In my opinion, because the spec doesn't explicitly say that you need to
leave out the form element if you want to use the intrinsic events for a
user interface, the form element should be allowed for forms that don't
submit to the server. However, if you include the form, then you must also
include the action attribute. The spec says:
"This attribute specifies a form processing agent. User agent behavior for a
value other than an HTTP URI is undefined."

But again, it does not explicitly forbid a value other than an HTTP URI.
Therefore, I think it's ok to include the form element with, say, an empty
action, and use the intrinsic events with the understanding that if you
tried to submit the form, the action would be undefined, and that if the
user agent did not support a scripting language to interpret the intrinsic
events then it might not do what you want it to.

Regards,
Peter Foti

Jul 20 '05 #4

P: n/a
"Peter Foti" <pe***@Idontwantnostinkingemailfromyou.com> wrote in
message news:10*************@corp.supernews.com...
<snip>
According to the spec:
... appear outside of a FORM element declaration
when they are used to build user interfaces. ... <snip>Which might *suggest* that you should omit the form element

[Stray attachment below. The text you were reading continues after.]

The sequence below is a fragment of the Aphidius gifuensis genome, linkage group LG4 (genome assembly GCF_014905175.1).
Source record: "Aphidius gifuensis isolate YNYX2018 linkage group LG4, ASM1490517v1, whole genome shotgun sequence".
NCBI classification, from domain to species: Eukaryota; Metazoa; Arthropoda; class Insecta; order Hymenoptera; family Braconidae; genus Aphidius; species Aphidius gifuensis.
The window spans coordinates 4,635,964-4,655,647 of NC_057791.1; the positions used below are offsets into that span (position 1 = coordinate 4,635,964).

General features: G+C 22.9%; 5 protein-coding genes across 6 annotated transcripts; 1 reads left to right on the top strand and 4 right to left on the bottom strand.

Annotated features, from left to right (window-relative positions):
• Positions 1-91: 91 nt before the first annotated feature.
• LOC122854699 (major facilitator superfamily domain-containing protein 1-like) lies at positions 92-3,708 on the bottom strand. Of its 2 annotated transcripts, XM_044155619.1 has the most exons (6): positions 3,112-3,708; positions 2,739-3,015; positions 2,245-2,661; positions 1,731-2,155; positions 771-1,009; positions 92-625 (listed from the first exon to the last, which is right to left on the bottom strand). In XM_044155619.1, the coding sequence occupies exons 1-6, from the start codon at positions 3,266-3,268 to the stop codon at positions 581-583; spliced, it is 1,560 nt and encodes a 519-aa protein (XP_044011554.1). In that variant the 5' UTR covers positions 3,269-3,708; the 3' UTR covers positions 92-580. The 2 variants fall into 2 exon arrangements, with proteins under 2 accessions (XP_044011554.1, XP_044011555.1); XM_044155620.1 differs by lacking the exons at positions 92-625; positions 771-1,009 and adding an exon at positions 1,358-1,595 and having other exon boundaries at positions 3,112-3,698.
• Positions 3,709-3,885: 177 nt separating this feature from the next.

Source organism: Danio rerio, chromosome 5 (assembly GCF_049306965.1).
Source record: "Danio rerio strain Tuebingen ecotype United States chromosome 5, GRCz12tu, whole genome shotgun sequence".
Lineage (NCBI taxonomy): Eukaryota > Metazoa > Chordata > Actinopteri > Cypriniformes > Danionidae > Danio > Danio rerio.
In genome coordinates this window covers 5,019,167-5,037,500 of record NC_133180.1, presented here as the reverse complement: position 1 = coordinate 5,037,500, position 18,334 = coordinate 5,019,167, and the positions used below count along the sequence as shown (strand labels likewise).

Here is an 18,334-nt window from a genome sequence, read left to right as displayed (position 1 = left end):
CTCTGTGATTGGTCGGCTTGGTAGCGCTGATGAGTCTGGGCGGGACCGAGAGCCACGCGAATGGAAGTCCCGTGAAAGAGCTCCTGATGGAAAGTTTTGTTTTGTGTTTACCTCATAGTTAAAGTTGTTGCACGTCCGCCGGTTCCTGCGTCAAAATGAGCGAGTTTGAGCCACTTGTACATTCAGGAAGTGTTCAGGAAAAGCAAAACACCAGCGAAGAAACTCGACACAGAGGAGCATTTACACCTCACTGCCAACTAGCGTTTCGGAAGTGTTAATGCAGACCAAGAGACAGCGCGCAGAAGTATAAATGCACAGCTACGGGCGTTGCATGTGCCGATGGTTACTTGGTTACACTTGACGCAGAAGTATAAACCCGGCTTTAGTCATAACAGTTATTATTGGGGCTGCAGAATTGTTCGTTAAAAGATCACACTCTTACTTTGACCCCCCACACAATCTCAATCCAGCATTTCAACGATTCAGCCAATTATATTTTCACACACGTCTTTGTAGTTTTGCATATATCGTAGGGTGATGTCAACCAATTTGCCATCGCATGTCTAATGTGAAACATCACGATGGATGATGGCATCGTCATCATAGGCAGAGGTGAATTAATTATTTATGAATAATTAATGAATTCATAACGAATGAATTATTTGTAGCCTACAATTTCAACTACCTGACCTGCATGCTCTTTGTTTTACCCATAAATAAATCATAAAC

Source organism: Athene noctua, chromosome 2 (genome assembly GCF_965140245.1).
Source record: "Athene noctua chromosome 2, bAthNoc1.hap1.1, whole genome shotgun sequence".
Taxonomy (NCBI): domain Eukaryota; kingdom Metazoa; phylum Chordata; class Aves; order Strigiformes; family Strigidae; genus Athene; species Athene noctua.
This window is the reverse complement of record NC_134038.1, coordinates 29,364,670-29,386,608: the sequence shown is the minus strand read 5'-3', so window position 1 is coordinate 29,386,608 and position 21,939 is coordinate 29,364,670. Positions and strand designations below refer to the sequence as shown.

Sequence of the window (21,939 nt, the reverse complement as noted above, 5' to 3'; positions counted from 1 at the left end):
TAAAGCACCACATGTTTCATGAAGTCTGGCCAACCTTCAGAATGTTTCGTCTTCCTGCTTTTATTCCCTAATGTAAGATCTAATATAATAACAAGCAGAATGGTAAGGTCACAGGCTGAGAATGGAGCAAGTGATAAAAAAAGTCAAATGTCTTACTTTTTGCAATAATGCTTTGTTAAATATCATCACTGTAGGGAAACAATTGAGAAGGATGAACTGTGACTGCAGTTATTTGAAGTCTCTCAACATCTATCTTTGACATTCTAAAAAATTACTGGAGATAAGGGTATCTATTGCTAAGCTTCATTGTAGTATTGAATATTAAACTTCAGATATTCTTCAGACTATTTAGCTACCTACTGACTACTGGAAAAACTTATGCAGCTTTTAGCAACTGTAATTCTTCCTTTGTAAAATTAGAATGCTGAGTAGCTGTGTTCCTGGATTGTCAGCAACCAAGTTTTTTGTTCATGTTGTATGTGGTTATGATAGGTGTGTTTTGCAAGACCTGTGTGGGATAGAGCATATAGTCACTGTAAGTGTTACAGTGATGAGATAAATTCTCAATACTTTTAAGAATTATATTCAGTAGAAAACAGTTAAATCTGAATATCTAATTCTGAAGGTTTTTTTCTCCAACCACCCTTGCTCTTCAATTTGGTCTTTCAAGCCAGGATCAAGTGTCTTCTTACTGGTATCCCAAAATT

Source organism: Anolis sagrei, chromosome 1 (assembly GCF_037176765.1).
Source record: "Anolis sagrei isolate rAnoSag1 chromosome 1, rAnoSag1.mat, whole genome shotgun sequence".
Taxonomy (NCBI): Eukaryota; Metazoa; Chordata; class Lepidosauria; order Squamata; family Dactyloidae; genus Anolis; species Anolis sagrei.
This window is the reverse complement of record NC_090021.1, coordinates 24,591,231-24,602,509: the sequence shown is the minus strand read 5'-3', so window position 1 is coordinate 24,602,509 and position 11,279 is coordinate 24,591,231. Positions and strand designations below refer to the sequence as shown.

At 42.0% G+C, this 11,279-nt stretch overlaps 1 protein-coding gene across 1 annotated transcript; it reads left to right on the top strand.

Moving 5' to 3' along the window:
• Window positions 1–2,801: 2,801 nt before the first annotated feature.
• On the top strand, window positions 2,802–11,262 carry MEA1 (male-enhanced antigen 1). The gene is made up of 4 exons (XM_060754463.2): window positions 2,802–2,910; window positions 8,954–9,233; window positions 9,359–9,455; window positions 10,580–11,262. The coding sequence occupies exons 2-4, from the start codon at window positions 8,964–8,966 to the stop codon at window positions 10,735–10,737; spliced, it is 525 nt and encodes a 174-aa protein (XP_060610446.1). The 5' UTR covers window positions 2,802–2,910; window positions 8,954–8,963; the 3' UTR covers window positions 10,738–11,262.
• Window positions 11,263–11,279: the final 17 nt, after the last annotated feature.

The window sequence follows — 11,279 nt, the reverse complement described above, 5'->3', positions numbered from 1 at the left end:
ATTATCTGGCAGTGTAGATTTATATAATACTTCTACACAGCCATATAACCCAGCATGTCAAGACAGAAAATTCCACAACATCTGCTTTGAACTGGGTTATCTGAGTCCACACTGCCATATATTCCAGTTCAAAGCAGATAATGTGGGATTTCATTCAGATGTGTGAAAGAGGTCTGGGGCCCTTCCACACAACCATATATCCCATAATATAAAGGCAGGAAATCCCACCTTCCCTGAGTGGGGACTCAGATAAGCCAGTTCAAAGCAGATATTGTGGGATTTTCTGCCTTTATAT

if the controls are not meant for submission, though it doesn't
explicitly say that. <snip>

Excellent, that is probably the part of the spec most directly pertinent
to the situation.

Unfortunately it talks of user interfaces and, taking the dictionary
definition of "form", a user interface may not be a form (so no FORM
elements for sure) but it may incorporate a form or it may be a form (in
the sense of providing related provision to be filled in).
In my opinion, because the spec doesn't explicitly say that you
need to leave out the form element if you want to use the intrinsic
events for a user interface, the form element should be allowed for
forms that don't submit to the server. However, if you include the
form, then you must also include the action attribute. ... <snip>

Strictly, the action attribute is needed to produce valid HTML, but
valid HTML is good so yes it has to be there.
But again, it does not explicitly forbid a value other than an
HTTP URI. Therefore, I think it's ok to include the form element
with, say, an empty action, and use the intrinsic events with the
understanding that if you tried to submit the form, the action
would be undefined, and that if the user agent did not support
a scripting language to interpret the intrinsic events then it
it might not do what you want it to.


My reading of RFC 2396, specifically section 4.2 "Same-document
References":-

| A URI reference that does not contain a URI is a reference to the
| current document. In other words, an empty URI reference within a
| document is interpreted as a reference to the start of that
| document, and a reference containing only a fragment identifier
| is a reference to the identified fragment of that document.
| ...

- would suggest that an empty URI is the URI of the current document and
so would be a HTTP URI if that was how the current page had been served.